ERIE COUNTY, N.Y. — Up to 80% of students in many Erie County school districts are vaping. That's just one of the shocking figures highlighted by experts asked to speak before the Erie County Legislature's Health and Human Services Committee, Thursday morning.
Those experts included:
- Richard O'Connor, Ph.D., Professor of Oncology at Roswell Park Comprehensive Cancer Center and Director of the Tobacco Research Laboratory
- Jessica Hutchings, Program Director for the Face2Face Program at Kids Escaping Drugs
- Lindsey Amico, WNY Reality Check, Youth coordinator for Tobacco-Free Erie Niagara
- Joseph DePlato, Town of Elma School Resource Officer, Iroquois Central School District
It was a nearly two hour discussion about the current youth vaping epidemic, and the conversation ended with the county legislators accepting a resolution.
The resolution has a long list of facts about vaping and the use of e-cigarettes by kids and teens. It resolved to do four things: express legislators' concerns over youth vaping and the potential for users to add illicit drugs to the nicotine liquid, call on the FDA to do more about the epidemic, and notify federal, state and local agencies about their concerns.
It was a bit of a disappointment for some of the speakers who were hoping that the legislature would make bolder moves; such as resolving to enact a county law to make e-cigarette products harder for kids and teens to get a hold of, such as increasing the legal age to purchase tobacco products to 21 years-old.
Erie Co Legislator Barbara Miller-Williams did remark that "It is too easy" for youth to get a hold of e-cigarette products. She asked the panel to weigh in on benefits of raising the legal age to 21.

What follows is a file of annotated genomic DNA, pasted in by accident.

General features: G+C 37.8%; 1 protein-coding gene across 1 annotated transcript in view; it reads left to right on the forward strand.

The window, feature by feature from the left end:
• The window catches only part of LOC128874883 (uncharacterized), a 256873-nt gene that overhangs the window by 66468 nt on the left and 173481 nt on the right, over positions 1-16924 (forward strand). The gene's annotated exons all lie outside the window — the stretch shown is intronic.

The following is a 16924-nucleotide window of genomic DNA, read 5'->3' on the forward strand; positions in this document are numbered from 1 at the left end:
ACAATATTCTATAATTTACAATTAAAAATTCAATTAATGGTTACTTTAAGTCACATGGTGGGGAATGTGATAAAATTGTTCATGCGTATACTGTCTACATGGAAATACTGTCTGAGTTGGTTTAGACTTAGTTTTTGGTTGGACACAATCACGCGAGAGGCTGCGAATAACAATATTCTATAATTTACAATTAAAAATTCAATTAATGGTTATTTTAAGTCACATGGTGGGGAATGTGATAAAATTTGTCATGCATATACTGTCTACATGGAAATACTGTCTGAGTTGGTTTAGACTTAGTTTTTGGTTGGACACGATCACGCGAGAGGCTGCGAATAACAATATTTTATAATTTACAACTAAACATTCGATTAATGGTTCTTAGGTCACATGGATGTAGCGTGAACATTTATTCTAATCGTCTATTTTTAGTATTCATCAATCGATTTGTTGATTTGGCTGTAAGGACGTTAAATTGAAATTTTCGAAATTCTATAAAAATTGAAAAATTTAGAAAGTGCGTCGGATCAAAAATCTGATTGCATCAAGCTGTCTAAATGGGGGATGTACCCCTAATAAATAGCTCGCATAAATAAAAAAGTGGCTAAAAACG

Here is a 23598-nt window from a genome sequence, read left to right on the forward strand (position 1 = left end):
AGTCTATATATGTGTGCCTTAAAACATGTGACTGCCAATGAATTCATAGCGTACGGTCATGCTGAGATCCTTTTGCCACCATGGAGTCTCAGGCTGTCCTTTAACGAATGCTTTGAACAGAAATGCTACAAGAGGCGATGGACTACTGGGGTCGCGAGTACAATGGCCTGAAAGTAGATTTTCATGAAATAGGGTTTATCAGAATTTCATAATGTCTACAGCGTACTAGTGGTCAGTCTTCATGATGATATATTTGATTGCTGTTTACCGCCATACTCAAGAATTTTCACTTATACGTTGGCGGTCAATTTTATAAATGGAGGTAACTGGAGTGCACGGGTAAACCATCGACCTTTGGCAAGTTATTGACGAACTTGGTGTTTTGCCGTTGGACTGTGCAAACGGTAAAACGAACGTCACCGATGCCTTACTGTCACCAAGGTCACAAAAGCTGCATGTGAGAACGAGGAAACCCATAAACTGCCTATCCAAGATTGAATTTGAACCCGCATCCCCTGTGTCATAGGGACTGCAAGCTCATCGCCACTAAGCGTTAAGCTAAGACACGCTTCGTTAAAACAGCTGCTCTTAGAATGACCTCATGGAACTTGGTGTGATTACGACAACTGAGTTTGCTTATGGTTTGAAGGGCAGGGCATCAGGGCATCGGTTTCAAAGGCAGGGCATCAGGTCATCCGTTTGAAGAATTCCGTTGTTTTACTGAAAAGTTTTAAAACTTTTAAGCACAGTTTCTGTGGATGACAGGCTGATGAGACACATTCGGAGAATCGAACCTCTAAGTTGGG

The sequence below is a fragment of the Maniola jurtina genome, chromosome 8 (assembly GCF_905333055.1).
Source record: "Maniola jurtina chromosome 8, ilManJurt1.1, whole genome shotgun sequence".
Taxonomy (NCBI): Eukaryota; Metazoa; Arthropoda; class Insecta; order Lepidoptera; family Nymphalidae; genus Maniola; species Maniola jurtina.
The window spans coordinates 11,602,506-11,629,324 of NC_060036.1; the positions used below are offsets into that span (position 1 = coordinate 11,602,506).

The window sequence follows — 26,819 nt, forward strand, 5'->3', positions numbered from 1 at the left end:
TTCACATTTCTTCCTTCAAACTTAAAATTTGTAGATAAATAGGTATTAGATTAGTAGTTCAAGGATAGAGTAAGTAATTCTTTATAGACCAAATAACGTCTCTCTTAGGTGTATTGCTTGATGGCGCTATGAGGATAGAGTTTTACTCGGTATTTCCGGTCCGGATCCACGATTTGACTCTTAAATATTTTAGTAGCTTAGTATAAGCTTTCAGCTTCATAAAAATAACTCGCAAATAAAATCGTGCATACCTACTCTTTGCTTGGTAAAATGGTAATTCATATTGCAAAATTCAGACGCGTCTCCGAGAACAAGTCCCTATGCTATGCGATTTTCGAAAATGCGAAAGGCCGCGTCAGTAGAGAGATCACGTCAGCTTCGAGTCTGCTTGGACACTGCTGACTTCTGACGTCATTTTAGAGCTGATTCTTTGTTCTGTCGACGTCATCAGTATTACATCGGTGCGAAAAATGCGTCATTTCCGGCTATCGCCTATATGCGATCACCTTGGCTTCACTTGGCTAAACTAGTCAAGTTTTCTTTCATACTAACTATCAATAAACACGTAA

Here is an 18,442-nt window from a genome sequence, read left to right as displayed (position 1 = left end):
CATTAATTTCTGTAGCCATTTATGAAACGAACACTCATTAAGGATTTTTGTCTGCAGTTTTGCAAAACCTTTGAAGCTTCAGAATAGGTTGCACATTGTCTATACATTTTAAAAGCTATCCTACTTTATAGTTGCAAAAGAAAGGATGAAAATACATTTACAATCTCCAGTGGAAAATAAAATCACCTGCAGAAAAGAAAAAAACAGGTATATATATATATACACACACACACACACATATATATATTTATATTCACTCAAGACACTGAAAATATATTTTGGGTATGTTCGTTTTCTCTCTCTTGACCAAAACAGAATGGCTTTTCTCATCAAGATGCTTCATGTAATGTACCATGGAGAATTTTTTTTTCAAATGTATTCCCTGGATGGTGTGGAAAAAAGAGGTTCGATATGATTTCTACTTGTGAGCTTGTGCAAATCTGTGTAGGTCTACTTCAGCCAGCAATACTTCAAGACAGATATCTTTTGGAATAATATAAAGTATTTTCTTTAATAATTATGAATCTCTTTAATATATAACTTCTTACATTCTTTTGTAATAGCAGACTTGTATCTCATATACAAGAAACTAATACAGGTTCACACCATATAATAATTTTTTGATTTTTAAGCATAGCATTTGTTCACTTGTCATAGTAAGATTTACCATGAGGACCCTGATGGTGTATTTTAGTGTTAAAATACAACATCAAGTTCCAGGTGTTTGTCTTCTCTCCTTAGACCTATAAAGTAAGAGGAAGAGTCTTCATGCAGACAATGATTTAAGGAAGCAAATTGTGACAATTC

Members of the panel said the majority of e-cigarette products circulating through schools are being purchased by high school students who are 18 and older.
"What the older students are doing is they're going up to the reservations and they're buying," said DePlato, referring to conversations he had with students in the Iroquois Central School District, "then they're bringing them back and they're selling them at a profit to the younger kids. And when I say younger kids, you're looking at 7th, 8th graders...6th graders. They're selling them to the middle school kids."
DePlato added that law enforcement needs laws on the books to enforce the illegal sale of vape products, so that there are clear consequences for teens and adults who resell these products to minors.
But the panelists said parents are also to blame for putting these products in the hands of kids. They say parents are dangerously uninformed, and like many middle and high school students believe e-cigarettes are "safe" since they're marketed as a "safer" alternative to combustible cigarettes.
"I've had a secretary at a local school share with me that a fifth grader had to be disciplined for vaping in the bathroom," said Amico. "And her mother responded with, 'Yes, I bought it for her, but I told her not to bring it to school.'"
But research shows vaporizers, liquid, and pods designed and manufactured by leading e-cigarette company Juul deliver high levels of nicotine which can be dangerous for the developing brain.
"What we're hearing from young people, who are choosing to vape," said Hutchings, "...is that they are going through those pods at very very rapid rates. Some of them are going through multiples of those pods, sometimes in a day. And so, the amount of nicotine that they're ingesting is tremendously, tremendously concerning."
Despite all that was said today, Erie County Legislator John Bruso says this is just the start of the conversation.
The legislature plans to hear from more experts, like school superintendents and school resource officers, before deciding on legislation.
Bruso admits Erie County may not see a vaping law until the end of 2019.
In the more near future, there will be a informational meeting for parents on March 6, 6:30 p.m. at the Lancaster Opera House.